Glad that you found AchillesBlog, and I hope the surgery goes smoothly. Keep us posted!
    Regarding my calf, it’s healed nicely.
    I’ve been playing basketball regularly since then, but I injured my lower back last week. I don’t think it’s serious, but I’ll have to take a week off so that it heals and I don’t reinjure myself . I think I just strained it. It’s always something.. :)

  • 16 Doug53 // Oct 28, 2012 at 11:23 pm

    Hi Dennis,

    As an old timer here, I have used the Amazon search on your main page for my Amazon orders. I’m curious, how much of a cut do you get for the site when I do that?

    As always, thank you for keeping up this page and helping so many people with a new and scary injury.

    Best wishes,


  • 17 hendrenville // Dec 31, 2012 at 12:27 am

    Hi Dennis,
    Thanks for running this site, in the couple days since I’ve found it, I have found it very informative and enlightening.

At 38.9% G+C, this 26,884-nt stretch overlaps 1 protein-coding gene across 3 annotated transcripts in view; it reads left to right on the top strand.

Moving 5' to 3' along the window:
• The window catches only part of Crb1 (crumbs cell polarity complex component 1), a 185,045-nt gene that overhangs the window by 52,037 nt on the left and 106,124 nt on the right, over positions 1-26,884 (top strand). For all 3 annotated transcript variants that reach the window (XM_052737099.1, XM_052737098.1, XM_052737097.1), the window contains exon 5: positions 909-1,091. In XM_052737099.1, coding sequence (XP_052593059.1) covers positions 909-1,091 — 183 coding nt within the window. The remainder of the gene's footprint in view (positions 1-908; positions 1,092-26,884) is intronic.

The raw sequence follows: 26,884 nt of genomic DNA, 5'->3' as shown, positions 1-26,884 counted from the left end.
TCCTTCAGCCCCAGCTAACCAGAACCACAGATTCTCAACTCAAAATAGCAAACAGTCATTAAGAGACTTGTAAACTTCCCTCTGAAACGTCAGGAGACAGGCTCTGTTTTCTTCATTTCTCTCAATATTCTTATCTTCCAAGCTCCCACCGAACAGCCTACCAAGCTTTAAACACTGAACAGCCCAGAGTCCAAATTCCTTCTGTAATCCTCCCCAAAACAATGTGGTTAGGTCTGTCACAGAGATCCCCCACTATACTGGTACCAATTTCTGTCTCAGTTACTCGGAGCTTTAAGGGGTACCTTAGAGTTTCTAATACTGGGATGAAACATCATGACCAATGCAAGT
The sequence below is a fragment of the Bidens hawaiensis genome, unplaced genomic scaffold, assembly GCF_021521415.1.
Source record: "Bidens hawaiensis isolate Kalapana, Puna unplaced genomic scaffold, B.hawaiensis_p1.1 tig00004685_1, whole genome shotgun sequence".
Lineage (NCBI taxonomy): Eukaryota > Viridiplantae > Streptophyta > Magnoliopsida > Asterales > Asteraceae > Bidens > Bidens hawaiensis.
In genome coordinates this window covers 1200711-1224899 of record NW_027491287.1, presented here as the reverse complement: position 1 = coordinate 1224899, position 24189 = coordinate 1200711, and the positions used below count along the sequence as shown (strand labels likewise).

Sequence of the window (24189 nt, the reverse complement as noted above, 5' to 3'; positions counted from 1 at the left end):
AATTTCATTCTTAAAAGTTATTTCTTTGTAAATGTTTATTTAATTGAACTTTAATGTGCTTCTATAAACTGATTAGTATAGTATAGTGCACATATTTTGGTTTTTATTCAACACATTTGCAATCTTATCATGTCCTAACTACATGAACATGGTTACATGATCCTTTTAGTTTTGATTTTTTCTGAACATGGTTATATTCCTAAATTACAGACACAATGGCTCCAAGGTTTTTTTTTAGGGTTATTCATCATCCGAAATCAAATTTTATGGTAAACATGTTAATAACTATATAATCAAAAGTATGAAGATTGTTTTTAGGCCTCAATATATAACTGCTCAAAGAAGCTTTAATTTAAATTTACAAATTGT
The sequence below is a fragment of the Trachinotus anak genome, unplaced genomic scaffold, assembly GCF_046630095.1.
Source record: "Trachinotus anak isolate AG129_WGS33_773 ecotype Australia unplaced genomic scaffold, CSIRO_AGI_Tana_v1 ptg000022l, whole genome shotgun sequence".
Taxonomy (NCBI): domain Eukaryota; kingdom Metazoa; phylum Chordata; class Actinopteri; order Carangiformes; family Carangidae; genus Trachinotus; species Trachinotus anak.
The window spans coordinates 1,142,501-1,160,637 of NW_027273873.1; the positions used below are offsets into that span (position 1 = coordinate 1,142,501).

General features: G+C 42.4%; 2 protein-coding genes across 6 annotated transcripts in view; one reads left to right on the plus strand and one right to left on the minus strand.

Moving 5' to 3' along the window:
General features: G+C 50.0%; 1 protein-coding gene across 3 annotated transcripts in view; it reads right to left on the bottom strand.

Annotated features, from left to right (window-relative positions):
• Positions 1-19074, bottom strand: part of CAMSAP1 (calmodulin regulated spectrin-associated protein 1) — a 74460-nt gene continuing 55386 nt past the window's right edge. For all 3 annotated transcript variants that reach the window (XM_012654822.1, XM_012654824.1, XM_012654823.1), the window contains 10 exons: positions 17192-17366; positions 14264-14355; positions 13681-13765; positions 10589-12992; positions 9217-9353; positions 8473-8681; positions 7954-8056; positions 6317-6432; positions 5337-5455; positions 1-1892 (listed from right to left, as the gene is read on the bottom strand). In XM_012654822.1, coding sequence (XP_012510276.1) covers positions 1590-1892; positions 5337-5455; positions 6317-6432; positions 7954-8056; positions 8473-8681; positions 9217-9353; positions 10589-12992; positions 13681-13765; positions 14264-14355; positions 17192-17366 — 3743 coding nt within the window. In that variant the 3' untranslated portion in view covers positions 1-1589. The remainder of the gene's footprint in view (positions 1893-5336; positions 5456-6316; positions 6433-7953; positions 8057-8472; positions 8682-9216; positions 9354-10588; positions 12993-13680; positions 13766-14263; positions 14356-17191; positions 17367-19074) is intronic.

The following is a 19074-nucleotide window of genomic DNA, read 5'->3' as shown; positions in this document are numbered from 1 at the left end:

I have since, tryed to start my own blog through the site (wordpress). I’m not a very big tech guy and have had fun trying to figure out what I’m doing (lots of time to kill now), but when trying to set up the “marathon tracker - ATR timeline” - when I follow the steps under the “user” section, nothing regarding achilles appears.
    I think I may have messed it up? Just thought it’d be fun to track my rehab as others are doing.
    My blog is Any suggestions you can make would be great.
    Thanks and take care,


  • 18 normofthenorth // Dec 31, 2012 at 1:55 am